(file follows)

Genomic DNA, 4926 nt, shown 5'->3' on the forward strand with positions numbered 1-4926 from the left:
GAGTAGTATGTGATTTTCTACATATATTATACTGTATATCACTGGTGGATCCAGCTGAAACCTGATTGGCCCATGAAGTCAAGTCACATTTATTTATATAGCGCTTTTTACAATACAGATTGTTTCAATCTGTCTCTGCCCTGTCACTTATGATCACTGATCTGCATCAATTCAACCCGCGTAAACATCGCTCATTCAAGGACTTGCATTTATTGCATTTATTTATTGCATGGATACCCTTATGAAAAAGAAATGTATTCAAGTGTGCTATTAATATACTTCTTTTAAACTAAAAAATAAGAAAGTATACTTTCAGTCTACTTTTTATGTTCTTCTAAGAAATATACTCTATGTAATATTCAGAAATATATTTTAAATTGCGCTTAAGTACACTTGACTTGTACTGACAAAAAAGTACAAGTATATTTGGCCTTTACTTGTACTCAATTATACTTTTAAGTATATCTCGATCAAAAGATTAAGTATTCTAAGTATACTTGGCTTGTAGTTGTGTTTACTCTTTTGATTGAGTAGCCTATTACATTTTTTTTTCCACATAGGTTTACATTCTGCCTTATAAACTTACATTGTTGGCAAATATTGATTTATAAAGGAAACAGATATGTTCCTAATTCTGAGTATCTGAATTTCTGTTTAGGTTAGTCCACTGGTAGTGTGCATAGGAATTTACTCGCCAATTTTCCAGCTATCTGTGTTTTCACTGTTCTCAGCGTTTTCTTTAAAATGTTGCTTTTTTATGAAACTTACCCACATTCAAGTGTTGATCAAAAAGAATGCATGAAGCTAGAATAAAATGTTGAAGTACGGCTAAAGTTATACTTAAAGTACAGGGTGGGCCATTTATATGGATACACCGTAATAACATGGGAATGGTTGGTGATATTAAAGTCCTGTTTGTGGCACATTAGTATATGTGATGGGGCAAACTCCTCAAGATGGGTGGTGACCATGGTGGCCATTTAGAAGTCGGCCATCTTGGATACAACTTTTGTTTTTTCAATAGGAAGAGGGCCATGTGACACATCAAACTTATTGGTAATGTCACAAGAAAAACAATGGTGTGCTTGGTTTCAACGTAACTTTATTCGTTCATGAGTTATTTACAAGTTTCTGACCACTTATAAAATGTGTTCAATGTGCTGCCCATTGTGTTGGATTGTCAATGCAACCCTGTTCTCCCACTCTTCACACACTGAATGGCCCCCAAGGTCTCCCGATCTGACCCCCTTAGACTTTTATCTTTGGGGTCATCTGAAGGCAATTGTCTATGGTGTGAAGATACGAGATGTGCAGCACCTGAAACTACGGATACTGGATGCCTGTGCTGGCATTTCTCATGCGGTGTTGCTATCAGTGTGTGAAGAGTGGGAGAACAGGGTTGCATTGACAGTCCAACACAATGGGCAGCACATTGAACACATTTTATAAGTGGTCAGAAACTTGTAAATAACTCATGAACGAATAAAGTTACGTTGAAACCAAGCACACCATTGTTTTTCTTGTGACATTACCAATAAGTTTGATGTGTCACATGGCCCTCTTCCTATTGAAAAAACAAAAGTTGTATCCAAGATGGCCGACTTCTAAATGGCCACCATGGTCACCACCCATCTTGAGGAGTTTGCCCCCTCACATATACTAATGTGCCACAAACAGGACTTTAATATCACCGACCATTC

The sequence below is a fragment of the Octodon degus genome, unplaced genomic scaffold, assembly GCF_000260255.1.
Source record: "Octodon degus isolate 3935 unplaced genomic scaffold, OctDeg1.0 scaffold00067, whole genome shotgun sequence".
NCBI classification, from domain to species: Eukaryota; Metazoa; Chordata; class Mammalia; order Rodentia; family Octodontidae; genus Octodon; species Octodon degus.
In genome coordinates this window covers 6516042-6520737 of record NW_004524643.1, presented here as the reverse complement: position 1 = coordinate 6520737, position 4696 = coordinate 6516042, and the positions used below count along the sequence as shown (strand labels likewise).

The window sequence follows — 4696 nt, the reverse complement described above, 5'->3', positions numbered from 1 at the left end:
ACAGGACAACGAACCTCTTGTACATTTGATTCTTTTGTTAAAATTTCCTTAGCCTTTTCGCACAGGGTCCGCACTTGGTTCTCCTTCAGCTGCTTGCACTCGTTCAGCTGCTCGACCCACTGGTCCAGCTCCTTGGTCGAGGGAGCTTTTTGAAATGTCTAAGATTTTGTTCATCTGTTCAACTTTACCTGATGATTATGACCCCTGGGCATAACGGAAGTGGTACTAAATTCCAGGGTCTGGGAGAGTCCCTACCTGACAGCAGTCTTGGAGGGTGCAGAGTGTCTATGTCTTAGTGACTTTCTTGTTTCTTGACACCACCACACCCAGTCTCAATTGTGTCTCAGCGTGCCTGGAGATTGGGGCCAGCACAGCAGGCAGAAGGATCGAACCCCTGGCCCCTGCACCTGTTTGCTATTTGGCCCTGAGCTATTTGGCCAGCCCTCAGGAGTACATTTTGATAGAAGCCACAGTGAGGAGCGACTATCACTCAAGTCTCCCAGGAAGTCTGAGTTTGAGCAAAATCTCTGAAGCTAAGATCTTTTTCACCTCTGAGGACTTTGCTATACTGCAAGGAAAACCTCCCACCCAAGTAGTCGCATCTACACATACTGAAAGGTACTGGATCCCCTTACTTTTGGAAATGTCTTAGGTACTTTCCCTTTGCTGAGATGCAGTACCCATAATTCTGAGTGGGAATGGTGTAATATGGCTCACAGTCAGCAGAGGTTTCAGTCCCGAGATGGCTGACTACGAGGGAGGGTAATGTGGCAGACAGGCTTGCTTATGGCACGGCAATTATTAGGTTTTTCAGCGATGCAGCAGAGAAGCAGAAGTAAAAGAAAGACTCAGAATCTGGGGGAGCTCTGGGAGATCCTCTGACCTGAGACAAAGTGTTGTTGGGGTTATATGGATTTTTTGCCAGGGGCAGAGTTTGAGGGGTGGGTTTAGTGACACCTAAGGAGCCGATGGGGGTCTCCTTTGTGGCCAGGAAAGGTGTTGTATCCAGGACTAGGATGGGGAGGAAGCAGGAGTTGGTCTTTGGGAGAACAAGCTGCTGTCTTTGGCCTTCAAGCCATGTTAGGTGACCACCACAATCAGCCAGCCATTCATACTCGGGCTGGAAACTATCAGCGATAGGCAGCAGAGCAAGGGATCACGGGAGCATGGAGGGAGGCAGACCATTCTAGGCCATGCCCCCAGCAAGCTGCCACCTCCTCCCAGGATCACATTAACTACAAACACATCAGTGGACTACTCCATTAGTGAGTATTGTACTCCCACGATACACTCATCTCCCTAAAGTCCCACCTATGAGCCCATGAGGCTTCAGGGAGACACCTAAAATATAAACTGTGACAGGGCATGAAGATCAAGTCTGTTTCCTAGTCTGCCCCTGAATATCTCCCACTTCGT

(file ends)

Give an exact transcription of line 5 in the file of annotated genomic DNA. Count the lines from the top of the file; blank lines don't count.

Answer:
NCBI classification, from domain to species: Eukaryota; Metazoa; Chordata; class Mammalia; order Rodentia; family Octodontidae; genus Octodon; species Octodon degus.